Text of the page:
Perhaps that’s one of the reasons Wonder Woman is garnering so much admiration and interest in 2017, the message set forth all those years ago by Marston and illustrated by Henry G. Peters. A message of ‘love being good and peace being better than war,’ still holds true for many. In the film, Wonder Woman (aka Diana Prince) discovers more about the many manifestations of this philosophy, which she learned while living on Themyscira. When faced with incidents during the film that put that philosophy in jeopardy, Wonder Woman gains a greater awareness of the complexity of evil and the unfathomable power of love and goodness.
Speaking of the movie, in case you haven’t heard, it is quite popular and record setting, in a few ways. As a fan and collector of Wonder Woman items, in my estimation the film was definitely worth the wait. However, among my first thoughts after seeing it was how would comic book purists view it, and what could it mean in the long run for Wonder Woman fandom and related collectibles.
According to Thompson, the film was impressive on a few different levels. This comes from a person whose love of comic books dates to her childhood. From early on, the dime allowance she earned from her parents would often be spent on a comic book.
Holding To the ‘Truths’
“I went to the film ready for whatever — and was impressed by the devices employed to fix the idiocies and revamp the origin and the character’s history to appeal to today’s audiences, and to me.”
She adds that the film “accomplished the fantastic job of walking the tight rope” of telling the story, while not being out of date.
From the casting, which was “great,” to the director (Patty Jenkins) who “blew it out of the water,” the film produced many positives that may carry through in various ways, according to Thompson.
Collecting Impact and Influence
Stephan echoes those sentiments, speaking to the impact on the collecting market, as a result of Wonder Woman’s popularity.
“When movies are announced, interest in first appearances always puts upward pressure on the price. Many level off or decline slightly after the movie’s release but some hits like Iron Man keep the price rising,” he states. “We’ve seen the price of Wonder Woman’s first appearance triple in recent years and the movie is successful, so we see no reason for the value to retreat.
“On the collectibles front, DC has been promoting her pretty aggressively since her 1987 reboot, and I’m sure I’m sure they will be creating more statues and story collections than ever before.”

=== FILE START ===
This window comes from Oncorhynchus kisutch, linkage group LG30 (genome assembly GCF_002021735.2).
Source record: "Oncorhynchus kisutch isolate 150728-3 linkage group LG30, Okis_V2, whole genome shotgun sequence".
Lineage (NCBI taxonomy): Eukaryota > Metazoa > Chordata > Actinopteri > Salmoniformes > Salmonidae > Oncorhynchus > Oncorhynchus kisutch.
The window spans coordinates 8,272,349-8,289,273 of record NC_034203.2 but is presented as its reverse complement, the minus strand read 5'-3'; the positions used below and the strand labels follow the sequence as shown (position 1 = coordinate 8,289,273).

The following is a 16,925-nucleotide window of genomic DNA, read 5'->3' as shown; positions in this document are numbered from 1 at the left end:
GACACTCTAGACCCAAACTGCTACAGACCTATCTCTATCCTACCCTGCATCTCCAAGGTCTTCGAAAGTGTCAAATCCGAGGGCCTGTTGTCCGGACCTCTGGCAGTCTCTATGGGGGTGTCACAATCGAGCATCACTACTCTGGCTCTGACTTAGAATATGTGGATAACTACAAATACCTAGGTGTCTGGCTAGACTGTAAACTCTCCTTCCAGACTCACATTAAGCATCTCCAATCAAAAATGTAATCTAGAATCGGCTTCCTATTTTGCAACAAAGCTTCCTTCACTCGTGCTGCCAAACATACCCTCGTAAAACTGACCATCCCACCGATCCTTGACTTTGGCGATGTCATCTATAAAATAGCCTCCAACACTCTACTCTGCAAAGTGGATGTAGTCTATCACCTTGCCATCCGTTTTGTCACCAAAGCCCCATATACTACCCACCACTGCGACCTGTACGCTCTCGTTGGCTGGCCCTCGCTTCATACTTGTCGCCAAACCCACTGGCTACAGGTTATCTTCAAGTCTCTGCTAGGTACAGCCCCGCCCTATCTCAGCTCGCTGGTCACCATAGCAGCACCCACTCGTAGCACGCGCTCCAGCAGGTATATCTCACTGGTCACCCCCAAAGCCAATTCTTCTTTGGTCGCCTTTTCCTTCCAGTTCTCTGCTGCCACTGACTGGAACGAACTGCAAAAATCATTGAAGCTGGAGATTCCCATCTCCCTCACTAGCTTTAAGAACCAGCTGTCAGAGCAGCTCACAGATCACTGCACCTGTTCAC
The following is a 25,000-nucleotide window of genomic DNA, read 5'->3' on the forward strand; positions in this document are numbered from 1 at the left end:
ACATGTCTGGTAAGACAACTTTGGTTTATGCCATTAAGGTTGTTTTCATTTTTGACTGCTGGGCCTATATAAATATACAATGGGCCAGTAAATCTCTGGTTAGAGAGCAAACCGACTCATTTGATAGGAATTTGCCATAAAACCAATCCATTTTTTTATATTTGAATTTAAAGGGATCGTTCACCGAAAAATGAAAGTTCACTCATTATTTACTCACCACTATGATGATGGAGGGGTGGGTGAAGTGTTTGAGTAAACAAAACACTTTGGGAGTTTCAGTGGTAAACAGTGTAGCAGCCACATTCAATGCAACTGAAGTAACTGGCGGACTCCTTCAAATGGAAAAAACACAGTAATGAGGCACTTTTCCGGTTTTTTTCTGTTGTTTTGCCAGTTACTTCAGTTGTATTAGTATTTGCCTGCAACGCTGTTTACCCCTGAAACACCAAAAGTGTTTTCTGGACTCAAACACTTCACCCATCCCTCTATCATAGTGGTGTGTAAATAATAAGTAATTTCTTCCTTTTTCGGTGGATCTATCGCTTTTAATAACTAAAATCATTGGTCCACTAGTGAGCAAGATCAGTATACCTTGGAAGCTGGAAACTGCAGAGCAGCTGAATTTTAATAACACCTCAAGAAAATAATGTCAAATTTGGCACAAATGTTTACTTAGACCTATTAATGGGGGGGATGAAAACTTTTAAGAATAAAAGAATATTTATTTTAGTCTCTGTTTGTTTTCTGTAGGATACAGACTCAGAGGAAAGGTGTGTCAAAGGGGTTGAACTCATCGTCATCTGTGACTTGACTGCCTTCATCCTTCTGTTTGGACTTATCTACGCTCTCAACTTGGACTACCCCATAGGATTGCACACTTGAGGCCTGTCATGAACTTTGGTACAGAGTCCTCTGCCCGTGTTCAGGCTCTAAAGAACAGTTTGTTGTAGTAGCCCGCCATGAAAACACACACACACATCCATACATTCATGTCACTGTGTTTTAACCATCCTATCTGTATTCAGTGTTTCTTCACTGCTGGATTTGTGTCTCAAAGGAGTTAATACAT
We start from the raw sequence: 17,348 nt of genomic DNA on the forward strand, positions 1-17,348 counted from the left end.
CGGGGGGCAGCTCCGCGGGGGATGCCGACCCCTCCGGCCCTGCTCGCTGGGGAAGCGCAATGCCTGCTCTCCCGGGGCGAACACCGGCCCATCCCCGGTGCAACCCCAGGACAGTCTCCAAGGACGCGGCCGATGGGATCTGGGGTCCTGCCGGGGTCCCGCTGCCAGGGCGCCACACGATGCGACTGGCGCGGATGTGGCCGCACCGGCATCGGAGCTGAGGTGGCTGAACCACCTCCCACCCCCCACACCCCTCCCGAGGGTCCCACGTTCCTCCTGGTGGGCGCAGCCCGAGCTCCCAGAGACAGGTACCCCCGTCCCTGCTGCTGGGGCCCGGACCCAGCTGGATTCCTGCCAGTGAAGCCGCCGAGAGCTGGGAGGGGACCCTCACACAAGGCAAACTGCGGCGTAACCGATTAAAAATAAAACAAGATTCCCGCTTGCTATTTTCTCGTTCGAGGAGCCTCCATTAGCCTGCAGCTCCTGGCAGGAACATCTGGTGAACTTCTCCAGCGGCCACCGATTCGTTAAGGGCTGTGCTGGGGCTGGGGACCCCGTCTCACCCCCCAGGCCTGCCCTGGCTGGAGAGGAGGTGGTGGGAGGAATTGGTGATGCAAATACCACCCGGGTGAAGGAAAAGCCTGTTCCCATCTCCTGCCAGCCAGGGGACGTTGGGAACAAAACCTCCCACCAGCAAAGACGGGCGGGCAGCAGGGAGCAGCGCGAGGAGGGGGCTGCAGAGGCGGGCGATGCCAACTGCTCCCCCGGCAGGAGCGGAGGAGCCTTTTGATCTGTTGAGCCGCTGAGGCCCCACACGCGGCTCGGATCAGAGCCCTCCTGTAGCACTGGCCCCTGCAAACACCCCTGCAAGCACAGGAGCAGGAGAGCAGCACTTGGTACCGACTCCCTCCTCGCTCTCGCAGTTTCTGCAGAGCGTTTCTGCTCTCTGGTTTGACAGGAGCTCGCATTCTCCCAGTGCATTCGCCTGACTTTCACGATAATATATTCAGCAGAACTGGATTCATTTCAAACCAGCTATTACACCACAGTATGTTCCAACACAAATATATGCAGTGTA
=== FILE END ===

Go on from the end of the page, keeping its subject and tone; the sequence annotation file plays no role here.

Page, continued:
Stephan’s observations regarding Wonder Woman memorabilia is reflected in prices realized at auction in recent years.
Collectors Drop Serious Dollars
A Wonder Woman #1 (DC, 1942) graded CGC VF-7.5 realized $95,600 during Heritage Auctions’
May 18-20, 2017 Comics, Comic Art & Animation Art Auction. According to the lot description, the comic has sold for more than list in the Overstreet Comic Book Price Guide. In fact, the 2016 Overstreet Guide lists Wonder Woman #1 CGC VF 8.0 with a value of $35,000.
Although comic books remain a significant focus for many, there are other items to be had and appreciated. Case in point, the 1967 Wonder Woman board game from Hasbro, which realized $2,153 during Hake’s Americana & Collectibles’ March 17, 2017 auction. The game, which was still factory sealed, was one of a series of three featuring members of the Justice League. The game includes a game board with playing spaces in the shape of the letter “W”. Within the board are scenes of Justice League members fighting various foes — with Wonder Woman at the center. A sticker with the original retail price (97 cents) also appears on the front cover of the box.
Of course there’s a flurry of Wonder Woman merchandise to be unveiled. It’s nearly impossible to say if these items will become ‘collectibles of the future.’ However, if you or someone you know is a fan of Wonder Woman, I believe you’ll rarely be disappointed if you acquire these items solely because you love the item and what they represent. In fact, I’m still considering the purchase of a pair of Wonder Woman sneakers. I never know when they may come in handy, and I think they are simply cool.
Friend or No, Still Consider the Message
I realize to some Wonder Woman is not fascinating nor an example of someone to emulate. However, I do believe what is applicable is the message the character puts forth and the mindset she embodies. Whether seven or 75, the desire to believe in good, fight for what matters, and hope for peace is universal.
So too is the appreciation for items we collect. Be it folk art, estate jewelry, mid-century furniture, vintage kitchen utensils, baseball cards, vinyl records, stoneware, comic books, coins or any countless other items, acquiring what inspires and appeals to you is a sound investment, always. You will most certainly learn something. You will gain unexpected rewards. And you will become a steward of history.
There is a lot more that can be said, and has been said about Wonder Woman. However, one of the best statements I’ve come across is courtesy of George Pérez. His statements are in the foreword for, “Wonder Woman: Amazon • Hero • Icon,” by Robert Greenberger.
More Than Expected, Always Appreciated
Pérez took over writing and artistic duties of DC Comics’ “Wonder Woman” series in 1987, following the reboot. He writes:
“To her fans, Wonder Woman has become more than a character. She is the sum of many parts.
She is an Amazon, a super heroine, an ambassador, a spy, and a warrior.
An avatar of truth, champion of the gods, and an emissary of peace.
A loving daughter, trusted friend, steadfast protector, and formidable foe.
She is Diana, Princess of Themyscira.
Seems to me there’s an opportunity for all of us to embrace a little of the attributes of Wonder Woman.